However, I did photograph the interior atrium which they call the Great Hall and is spectacular:

The photo taken from the top floor doesn't really do the interior justice. The Great Hall is larger than a football field and appropriately has been used for many Presidential Inauguration Balls, the first for Grover Cleveland before the building was even completed.  The building was originally constructed to house the US Pension Bureau and has been used by other government departments before being restored to serve as a museum. The original architect/engineer was Montgomery Meigs who had been a general in the Union Army during the Civil War.

Hearing about one particular exhibit finally motivated me to make this visit. The exhibit showed the history of St. Elizabeth's insane asylum where my father worked for many years. I have memories of visits there when I was a child and he brought me to work with him for various reasons, and the exhibit brought back many of those memories. I also got a sampling of some of the other exhibits, enough of a sampling to make me want to return for another visit.

Monday, April 17, 2017

Claytonia virginica

More commonly known as Virginia Springbeauty, it is the pale pink flower in the above picture. Yesterday morning, which was Easter, I walked along the Paint Branch trail, and these wildflowers seemed to be present in all directions in the woods.

Thursday, April 13, 2017

Bamboo burn on Brantford Avenue

Tuesday afternoon I was reading and dozing when I heard repeating banging noises which I couldn't identify. Once I was satisfied the noises weren't gun shots, I quit worrying but still was curious. Soon came the sounds of sirens, and I noticed fire engines and police cars up the street. I walked up to check out the scene and discovered firemen fighting a fire in the backyard of a house which backed up to the parkland where there is a large stand of bamboo trees. Burning bamboo apparently produces the popping noises which everyone was hearing.

According to reliable reports from neighbors, the cause of the fire was arson, and the arsonist was a resident of the house where the backyard was burning. Yesterday afternoon I revisited the site from the park and took this photo of the damage:

Nobody was injured and other than the trees, which appeared to be mostly on the parkland, nothing else burned. It could have been much worse. Why would a person purposely set a fire so close to their own home? We live in crazy times.

Tuesday, April 11, 2017

An almost full moon

Now that the days are getting longer, after-dinner strolls into the park are possible. I took such a walk on Sunday evening and took this picture.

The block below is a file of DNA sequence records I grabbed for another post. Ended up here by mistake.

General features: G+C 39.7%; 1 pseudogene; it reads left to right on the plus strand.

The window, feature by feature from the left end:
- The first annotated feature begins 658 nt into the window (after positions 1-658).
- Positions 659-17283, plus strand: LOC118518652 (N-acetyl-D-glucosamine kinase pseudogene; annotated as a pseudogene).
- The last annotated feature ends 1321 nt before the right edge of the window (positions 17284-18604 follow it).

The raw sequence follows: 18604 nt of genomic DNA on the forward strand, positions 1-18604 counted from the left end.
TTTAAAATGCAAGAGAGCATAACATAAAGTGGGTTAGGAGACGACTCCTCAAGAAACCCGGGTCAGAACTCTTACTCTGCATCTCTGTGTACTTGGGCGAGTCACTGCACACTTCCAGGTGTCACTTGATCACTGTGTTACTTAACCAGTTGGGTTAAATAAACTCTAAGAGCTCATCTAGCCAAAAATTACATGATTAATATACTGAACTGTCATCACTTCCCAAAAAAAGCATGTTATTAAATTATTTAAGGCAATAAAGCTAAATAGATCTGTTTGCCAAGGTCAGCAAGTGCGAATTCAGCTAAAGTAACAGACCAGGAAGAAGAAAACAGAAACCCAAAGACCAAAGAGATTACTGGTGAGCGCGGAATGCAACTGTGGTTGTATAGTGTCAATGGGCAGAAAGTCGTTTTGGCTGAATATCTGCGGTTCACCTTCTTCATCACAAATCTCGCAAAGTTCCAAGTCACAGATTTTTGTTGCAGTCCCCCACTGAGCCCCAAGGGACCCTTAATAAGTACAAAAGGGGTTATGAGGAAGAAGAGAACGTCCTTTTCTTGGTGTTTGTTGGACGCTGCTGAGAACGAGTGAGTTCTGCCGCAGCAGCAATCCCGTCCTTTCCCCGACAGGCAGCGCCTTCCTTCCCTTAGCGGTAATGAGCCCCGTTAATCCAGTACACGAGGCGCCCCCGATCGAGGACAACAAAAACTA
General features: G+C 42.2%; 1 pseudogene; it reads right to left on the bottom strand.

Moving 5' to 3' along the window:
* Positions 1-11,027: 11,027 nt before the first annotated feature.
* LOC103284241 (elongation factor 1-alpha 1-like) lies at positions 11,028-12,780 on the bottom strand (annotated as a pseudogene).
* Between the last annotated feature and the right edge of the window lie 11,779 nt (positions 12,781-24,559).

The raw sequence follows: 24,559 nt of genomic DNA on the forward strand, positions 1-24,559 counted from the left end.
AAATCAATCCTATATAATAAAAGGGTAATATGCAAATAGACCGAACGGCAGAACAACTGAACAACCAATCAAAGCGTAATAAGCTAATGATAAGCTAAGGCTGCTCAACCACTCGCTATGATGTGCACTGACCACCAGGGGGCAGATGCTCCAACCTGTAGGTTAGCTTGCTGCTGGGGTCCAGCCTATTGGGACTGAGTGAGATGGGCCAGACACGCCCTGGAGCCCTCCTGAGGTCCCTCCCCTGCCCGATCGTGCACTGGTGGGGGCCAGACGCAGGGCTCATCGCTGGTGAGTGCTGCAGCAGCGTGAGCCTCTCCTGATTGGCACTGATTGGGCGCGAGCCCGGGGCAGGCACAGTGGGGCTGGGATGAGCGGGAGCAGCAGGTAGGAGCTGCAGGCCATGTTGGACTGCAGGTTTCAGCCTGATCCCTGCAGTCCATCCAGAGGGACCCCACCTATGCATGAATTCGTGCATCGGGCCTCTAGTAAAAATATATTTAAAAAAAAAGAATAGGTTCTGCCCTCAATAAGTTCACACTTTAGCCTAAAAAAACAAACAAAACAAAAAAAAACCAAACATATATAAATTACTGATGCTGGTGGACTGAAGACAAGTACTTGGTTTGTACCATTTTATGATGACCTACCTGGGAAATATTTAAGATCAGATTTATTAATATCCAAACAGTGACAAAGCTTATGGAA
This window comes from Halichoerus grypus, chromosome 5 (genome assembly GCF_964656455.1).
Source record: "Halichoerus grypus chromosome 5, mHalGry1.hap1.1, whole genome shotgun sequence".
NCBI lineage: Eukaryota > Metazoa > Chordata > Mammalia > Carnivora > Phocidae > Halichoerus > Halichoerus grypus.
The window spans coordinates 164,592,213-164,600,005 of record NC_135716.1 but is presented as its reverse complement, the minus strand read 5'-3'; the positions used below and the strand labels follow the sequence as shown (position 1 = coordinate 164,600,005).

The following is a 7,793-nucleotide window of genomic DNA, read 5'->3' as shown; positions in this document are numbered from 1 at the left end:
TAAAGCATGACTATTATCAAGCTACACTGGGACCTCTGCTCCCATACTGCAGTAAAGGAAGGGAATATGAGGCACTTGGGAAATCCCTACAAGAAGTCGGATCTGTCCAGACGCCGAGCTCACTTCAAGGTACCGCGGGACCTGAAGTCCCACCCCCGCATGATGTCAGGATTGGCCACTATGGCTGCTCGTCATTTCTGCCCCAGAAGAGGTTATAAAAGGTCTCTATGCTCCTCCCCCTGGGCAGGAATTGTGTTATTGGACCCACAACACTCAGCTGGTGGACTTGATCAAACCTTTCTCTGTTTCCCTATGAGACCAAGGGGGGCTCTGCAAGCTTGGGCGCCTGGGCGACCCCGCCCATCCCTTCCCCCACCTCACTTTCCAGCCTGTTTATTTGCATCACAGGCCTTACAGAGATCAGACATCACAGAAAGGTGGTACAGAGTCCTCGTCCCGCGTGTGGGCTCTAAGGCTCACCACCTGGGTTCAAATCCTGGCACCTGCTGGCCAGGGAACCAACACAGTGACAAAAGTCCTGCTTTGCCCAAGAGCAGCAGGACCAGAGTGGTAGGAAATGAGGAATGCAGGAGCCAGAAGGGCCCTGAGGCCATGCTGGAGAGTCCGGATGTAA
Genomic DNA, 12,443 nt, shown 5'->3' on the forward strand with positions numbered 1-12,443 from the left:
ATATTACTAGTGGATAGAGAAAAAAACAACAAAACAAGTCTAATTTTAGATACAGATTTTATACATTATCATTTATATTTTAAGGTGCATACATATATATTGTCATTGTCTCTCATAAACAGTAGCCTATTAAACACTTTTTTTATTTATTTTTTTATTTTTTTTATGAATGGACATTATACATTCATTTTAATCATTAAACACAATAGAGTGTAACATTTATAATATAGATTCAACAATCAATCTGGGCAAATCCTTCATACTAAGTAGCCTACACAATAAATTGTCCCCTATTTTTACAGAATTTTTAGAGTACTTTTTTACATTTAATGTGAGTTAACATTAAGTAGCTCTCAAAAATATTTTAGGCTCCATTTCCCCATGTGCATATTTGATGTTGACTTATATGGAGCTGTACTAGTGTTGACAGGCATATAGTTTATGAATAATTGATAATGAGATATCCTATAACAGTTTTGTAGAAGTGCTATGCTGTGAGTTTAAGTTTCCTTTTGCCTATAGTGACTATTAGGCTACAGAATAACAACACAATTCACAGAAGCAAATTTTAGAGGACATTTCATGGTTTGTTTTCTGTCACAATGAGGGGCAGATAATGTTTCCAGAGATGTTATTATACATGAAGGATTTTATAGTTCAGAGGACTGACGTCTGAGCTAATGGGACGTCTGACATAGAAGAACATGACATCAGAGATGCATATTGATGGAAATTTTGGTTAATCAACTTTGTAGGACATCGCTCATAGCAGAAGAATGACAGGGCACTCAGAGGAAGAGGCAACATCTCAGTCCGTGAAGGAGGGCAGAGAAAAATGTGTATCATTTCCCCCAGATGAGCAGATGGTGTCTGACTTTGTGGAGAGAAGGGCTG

Thursday, April 6, 2017

After an early Spring storm

Thundershowers, hail, and heavy winds this afternoon. Calm on the pond from a vantage point where I've taken many pictures.

Monday, April 3, 2017

Memento Mori

The title is a Latin reminder that we all die. Recently in an English Literature class, the professor presented a well-known A.E. Houseman poem as a Memento Mori poem. I memorized the poem when I was young, and here it from memory:

Loveliest of trees the cherry now
Is hung with blooms along the bough,
And stands about the woodland ride
Wearing white for Eastertide.

Now of my three-score years and ten
Twenty will not come again,
And take from seventy Springs a score
Only leaves me fifty more.

And since to look at things in bloom
Fifty Springs are little room,
So about the woodland I will go
To see the cherries hung with snow.

Being reminded of this poem just a month after my seventieth birthday added to my upset at turning this age. I've often said that turning another decade in age didn't bother me, possibly because I started thinking of myself as the age of my next birthday long before the actual date. If that was the trick, it didn't work this time. I've heard so many references to "our Biblical three-score years and ten" in my life that following my birthday I actually checked that the phrase really is in the Bible. Yes, it is but in context it's clearly not there as a limit or even an average in human years. I'm not religious, but sometimes religious-related beliefs stay with me in an almost superstitious fashion.

Today while walking I thought about the poem and had another thought which should have been obvious to me previously but wasn't. Very few of us, probably including the young narrator of the Houseman poem, knows when we're going to die, so we may as well just concentrate on enjoying whatever time we have on earth. Carpe diem, seize the day whether this is our last Spring or not. I think I've generally lived like that, but lately I've tended to forget.

So while I walk through the woodlands, I'm enjoying the bloom on the cherry trees in the park. The other day I stopped and photographed one:

Friday, March 24, 2017


Tuesday Pam and I drove up into Pennsylvania to see architect Frank Lloyd Wright's famous house that he designed for the Kaufman family of Pittsburg. The photo above is the shot which most tourists take and has become the standard representation.

The Kaufman family owned the mountain property and hired Wright to build them a
vacation home next to a stream. The stream, Bear Run, looked to me like a classic eastern trout stream as it tumbles down the hillside. Rather than blindly following his client's wishes, the architect proposed cantilevering the house over the water.